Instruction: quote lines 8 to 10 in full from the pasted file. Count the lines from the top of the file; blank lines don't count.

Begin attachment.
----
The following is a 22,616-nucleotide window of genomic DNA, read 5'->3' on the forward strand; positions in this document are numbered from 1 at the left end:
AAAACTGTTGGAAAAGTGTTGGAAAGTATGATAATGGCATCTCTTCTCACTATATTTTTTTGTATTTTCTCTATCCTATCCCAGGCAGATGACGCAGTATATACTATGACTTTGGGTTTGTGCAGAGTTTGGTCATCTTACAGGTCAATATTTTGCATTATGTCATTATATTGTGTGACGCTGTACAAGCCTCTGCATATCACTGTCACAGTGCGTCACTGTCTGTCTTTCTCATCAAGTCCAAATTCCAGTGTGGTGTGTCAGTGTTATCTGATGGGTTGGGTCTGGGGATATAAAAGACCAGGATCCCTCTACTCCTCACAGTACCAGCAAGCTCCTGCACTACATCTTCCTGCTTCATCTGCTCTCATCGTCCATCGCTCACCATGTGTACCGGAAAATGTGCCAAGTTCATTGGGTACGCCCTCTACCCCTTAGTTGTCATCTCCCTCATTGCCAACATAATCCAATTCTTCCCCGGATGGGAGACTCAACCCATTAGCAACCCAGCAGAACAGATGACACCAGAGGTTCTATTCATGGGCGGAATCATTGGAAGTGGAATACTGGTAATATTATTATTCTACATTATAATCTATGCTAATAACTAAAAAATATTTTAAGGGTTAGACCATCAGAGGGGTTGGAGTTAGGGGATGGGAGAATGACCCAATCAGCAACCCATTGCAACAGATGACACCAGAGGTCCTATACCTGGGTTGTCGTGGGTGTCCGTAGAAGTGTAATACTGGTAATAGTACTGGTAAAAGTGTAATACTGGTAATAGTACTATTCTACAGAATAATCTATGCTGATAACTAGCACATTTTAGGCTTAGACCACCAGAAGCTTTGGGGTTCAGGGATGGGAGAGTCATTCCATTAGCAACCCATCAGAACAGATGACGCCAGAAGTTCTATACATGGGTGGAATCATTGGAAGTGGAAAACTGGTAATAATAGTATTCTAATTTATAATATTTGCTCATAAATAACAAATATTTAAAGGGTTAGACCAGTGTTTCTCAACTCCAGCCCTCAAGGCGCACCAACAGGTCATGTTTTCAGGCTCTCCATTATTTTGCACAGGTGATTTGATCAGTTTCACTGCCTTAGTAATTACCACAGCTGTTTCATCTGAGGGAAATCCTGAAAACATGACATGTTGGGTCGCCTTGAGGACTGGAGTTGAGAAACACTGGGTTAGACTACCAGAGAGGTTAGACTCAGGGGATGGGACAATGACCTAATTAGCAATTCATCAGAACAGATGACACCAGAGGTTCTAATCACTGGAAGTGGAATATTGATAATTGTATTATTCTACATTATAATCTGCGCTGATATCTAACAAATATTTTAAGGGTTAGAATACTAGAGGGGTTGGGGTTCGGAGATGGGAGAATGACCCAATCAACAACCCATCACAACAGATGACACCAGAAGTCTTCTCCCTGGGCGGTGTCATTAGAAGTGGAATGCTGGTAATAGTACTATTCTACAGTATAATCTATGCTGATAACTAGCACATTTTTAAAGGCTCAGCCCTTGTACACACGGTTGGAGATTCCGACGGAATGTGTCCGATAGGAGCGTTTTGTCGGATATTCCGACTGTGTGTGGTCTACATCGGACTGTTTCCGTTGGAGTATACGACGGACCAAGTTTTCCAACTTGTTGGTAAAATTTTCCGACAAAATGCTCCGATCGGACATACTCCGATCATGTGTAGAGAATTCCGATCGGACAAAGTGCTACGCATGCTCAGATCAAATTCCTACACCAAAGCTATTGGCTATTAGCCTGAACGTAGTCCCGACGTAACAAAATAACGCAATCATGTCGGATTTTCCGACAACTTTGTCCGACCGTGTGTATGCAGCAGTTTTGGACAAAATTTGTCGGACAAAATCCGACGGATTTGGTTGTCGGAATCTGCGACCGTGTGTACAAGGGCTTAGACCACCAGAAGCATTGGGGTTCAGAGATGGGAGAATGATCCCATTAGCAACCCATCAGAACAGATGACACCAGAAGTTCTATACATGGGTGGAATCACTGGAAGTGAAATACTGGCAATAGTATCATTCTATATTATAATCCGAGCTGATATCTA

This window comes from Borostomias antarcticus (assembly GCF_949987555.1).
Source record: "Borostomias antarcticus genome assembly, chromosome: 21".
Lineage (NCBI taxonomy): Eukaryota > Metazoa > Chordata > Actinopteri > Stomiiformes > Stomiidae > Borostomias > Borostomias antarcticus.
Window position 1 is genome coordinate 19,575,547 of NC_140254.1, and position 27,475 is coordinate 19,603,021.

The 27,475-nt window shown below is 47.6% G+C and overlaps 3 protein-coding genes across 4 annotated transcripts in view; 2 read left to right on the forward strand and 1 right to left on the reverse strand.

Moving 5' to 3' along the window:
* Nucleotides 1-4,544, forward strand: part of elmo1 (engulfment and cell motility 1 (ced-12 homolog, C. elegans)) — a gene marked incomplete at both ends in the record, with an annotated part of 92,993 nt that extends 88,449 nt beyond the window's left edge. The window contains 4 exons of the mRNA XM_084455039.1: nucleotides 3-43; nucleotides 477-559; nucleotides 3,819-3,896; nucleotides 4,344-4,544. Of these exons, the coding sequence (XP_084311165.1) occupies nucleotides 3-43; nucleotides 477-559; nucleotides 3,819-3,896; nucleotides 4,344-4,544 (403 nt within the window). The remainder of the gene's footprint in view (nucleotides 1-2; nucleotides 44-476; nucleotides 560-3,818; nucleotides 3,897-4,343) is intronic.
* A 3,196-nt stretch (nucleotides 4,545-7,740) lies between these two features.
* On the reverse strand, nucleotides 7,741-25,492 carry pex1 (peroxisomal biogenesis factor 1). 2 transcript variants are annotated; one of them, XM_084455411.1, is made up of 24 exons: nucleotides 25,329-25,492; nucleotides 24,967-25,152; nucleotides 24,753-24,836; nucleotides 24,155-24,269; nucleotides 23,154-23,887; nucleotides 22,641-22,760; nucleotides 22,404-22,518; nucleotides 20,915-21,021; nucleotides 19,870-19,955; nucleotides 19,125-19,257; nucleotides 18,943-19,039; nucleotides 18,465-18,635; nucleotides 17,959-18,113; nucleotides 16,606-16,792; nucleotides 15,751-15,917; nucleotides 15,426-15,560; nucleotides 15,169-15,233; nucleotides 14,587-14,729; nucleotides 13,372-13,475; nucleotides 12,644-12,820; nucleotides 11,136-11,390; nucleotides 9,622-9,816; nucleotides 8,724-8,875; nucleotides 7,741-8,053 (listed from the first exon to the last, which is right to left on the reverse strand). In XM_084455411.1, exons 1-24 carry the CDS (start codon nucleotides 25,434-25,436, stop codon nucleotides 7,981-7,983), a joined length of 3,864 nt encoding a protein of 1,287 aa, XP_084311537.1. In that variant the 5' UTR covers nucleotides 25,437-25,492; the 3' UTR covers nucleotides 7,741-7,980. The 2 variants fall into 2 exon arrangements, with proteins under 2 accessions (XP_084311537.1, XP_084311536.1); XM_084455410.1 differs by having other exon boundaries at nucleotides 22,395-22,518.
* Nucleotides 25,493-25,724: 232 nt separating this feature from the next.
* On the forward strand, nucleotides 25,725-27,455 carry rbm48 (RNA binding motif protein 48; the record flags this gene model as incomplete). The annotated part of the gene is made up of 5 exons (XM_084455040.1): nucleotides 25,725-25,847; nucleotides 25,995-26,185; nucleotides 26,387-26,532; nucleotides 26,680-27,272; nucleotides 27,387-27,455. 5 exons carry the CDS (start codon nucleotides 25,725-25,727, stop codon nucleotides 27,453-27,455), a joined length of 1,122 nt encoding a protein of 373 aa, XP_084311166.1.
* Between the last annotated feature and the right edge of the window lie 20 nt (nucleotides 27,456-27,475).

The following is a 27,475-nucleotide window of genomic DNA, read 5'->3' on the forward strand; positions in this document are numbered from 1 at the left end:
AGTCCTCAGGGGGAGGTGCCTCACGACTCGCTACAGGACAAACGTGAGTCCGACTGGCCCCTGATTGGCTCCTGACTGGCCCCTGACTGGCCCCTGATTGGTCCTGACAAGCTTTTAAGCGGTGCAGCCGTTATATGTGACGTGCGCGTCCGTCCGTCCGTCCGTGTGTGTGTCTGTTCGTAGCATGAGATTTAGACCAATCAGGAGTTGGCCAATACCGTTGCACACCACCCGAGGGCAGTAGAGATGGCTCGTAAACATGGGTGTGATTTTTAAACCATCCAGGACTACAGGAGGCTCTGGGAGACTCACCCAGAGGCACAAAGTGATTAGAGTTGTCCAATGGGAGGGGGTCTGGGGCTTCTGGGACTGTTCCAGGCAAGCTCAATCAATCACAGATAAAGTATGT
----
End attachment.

Moving 5' to 3' along the window:
* Nucleotides 1-4,544, forward strand: part of elmo1 (engulfment and cell motility 1 (ced-12 homolog, C. elegans)) — a gene marked incomplete at both ends in the record, with an annotated part of 92,993 nt that extends 88,449 nt beyond the window's left edge. The window contains 4 exons of the mRNA XM_084455039.1: nucleotides 3-43; nucleotides 477-559; nucleotides 3,819-3,896; nucleotides 4,344-4,544. Of these exons, the coding sequence (XP_084311165.1) occupies nucleotides 3-43; nucleotides 477-559; nucleotides 3,819-3,896; nucleotides 4,344-4,544 (403 nt within the window). The remainder of the gene's footprint in view (nucleotides 1-2; nucleotides 44-476; nucleotides 560-3,818; nucleotides 3,897-4,343) is intronic.
* A 3,196-nt stretch (nucleotides 4,545-7,740) lies between these two features.